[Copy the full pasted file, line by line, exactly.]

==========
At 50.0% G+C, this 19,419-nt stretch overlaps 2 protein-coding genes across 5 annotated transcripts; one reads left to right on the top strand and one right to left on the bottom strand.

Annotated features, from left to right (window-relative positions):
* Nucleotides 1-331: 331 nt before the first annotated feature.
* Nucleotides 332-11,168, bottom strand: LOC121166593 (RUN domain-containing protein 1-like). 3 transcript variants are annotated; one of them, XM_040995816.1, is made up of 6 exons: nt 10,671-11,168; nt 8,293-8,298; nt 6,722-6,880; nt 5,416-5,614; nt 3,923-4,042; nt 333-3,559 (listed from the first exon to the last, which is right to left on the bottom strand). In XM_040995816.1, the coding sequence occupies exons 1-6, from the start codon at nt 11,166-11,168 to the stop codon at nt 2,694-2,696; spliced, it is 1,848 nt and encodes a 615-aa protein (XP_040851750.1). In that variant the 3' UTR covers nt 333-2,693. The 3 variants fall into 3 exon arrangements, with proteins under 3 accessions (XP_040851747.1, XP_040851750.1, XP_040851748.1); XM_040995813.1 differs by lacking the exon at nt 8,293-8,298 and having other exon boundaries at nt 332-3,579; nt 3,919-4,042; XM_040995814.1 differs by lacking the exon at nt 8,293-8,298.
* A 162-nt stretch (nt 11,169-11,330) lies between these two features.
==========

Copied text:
At 50.0% G+C, this 19,419-nt stretch overlaps 2 protein-coding genes across 5 annotated transcripts; one reads left to right on the top strand and one right to left on the bottom strand.

Annotated features, from left to right (window-relative positions):
* Nucleotides 1-331: 331 nt before the first annotated feature.
* Nucleotides 332-11,168, bottom strand: LOC121166593 (RUN domain-containing protein 1-like). 3 transcript variants are annotated; one of them, XM_040995816.1, is made up of 6 exons: nt 10,671-11,168; nt 8,293-8,298; nt 6,722-6,880; nt 5,416-5,614; nt 3,923-4,042; nt 333-3,559 (listed from the first exon to the last, which is right to left on the bottom strand). In XM_040995816.1, the coding sequence occupies exons 1-6, from the start codon at nt 11,166-11,168 to the stop codon at nt 2,694-2,696; spliced, it is 1,848 nt and encodes a 615-aa protein (XP_040851750.1). In that variant the 3' UTR covers nt 333-2,693. The 3 variants fall into 3 exon arrangements, with proteins under 3 accessions (XP_040851747.1, XP_040851750.1, XP_040851748.1); XM_040995813.1 differs by lacking the exon at nt 8,293-8,298 and having other exon boundaries at nt 332-3,579; nt 3,919-4,042; XM_040995814.1 differs by lacking the exon at nt 8,293-8,298.
* A 162-nt stretch (nt 11,169-11,330) lies between these two features.